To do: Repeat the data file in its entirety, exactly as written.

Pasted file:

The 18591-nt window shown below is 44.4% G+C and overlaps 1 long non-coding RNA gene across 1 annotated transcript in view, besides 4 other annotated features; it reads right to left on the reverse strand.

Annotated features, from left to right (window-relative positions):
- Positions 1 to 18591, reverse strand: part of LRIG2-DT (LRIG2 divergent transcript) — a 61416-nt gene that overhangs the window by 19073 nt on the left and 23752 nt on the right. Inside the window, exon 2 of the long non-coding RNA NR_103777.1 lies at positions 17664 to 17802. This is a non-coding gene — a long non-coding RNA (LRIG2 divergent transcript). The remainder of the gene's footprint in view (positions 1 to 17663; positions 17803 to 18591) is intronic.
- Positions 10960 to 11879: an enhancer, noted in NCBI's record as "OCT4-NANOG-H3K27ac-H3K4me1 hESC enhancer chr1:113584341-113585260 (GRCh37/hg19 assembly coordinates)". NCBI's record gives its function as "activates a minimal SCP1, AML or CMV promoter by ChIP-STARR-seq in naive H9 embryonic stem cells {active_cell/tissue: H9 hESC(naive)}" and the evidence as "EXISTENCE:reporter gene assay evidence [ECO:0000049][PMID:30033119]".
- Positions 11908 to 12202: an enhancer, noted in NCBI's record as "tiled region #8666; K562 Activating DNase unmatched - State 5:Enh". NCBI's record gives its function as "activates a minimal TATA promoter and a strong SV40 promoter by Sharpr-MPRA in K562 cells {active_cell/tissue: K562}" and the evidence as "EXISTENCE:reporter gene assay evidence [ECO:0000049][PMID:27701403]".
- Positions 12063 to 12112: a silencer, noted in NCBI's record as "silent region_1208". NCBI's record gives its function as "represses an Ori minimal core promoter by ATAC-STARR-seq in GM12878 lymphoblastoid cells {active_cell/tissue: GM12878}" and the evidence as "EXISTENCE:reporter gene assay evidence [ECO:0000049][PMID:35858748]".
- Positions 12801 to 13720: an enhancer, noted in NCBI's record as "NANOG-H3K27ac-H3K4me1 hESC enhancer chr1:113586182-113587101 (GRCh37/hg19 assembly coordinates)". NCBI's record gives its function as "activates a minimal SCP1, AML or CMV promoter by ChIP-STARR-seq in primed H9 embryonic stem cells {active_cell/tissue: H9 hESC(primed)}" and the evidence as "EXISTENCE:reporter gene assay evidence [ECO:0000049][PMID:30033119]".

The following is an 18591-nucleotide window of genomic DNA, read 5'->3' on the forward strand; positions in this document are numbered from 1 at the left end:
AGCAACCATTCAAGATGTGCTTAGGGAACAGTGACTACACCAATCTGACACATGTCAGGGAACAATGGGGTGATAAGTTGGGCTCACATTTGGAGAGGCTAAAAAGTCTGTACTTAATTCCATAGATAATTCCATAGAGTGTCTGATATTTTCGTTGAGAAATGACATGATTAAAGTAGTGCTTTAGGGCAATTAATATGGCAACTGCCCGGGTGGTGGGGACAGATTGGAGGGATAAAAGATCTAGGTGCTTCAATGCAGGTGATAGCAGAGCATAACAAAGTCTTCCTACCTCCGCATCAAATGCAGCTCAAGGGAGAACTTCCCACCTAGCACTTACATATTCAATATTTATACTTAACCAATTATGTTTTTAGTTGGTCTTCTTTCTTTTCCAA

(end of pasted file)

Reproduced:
The 18591-nt window shown below is 44.4% G+C and overlaps 1 long non-coding RNA gene across 1 annotated transcript in view, besides 4 other annotated features; it reads right to left on the reverse strand.

Annotated features, from left to right (window-relative positions):
- Positions 1 to 18591, reverse strand: part of LRIG2-DT (LRIG2 divergent transcript) — a 61416-nt gene that overhangs the window by 19073 nt on the left and 23752 nt on the right. Inside the window, exon 2 of the long non-coding RNA NR_103777.1 lies at positions 17664 to 17802. This is a non-coding gene — a long non-coding RNA (LRIG2 divergent transcript). The remainder of the gene's footprint in view (positions 1 to 17663; positions 17803 to 18591) is intronic.
- Positions 10960 to 11879: an enhancer, noted in NCBI's record as "OCT4-NANOG-H3K27ac-H3K4me1 hESC enhancer chr1:113584341-113585260 (GRCh37/hg19 assembly coordinates)". NCBI's record gives its function as "activates a minimal SCP1, AML or CMV promoter by ChIP-STARR-seq in naive H9 embryonic stem cells {active_cell/tissue: H9 hESC(naive)}" and the evidence as "EXISTENCE:reporter gene assay evidence [ECO:0000049][PMID:30033119]".
- Positions 11908 to 12202: an enhancer, noted in NCBI's record as "tiled region #8666; K562 Activating DNase unmatched - State 5:Enh". NCBI's record gives its function as "activates a minimal TATA promoter and a strong SV40 promoter by Sharpr-MPRA in K562 cells {active_cell/tissue: K562}" and the evidence as "EXISTENCE:reporter gene assay evidence [ECO:0000049][PMID:27701403]".
- Positions 12063 to 12112: a silencer, noted in NCBI's record as "silent region_1208". NCBI's record gives its function as "represses an Ori minimal core promoter by ATAC-STARR-seq in GM12878 lymphoblastoid cells {active_cell/tissue: GM12878}" and the evidence as "EXISTENCE:reporter gene assay evidence [ECO:0000049][PMID:35858748]".
- Positions 12801 to 13720: an enhancer, noted in NCBI's record as "NANOG-H3K27ac-H3K4me1 hESC enhancer chr1:113586182-113587101 (GRCh37/hg19 assembly coordinates)". NCBI's record gives its function as "activates a minimal SCP1, AML or CMV promoter by ChIP-STARR-seq in primed H9 embryonic stem cells {active_cell/tissue: H9 hESC(primed)}" and the evidence as "EXISTENCE:reporter gene assay evidence [ECO:0000049][PMID:30033119]".

The following is an 18591-nucleotide window of genomic DNA, read 5'->3' on the forward strand; positions in this document are numbered from 1 at the left end:
AGCAACCATTCAAGATGTGCTTAGGGAACAGTGACTACACCAATCTGACACATGTCAGGGAACAATGGGGTGATAAGTTGGGCTCACATTTGGAGAGGCTAAAAAGTCTGTACTTAATTCCATAGATAATTCCATAGAGTGTCTGATATTTTCGTTGAGAAATGACATGATTAAAGTAGTGCTTTAGGGCAATTAATATGGCAACTGCCCGGGTGGTGGGGACAGATTGGAGGGATAAAAGATCTAGGTGCTTCAATGCAGGTGATAGCAGAGCATAACAAAGTCTTCCTACCTCCGCATCAAATGCAGCTCAAGGGAGAACTTCCCACCTAGCACTTACATATTCAATATTTATACTTAACCAATTATGTTTTTAGTTGGTCTTCTTTCTTTTCCAA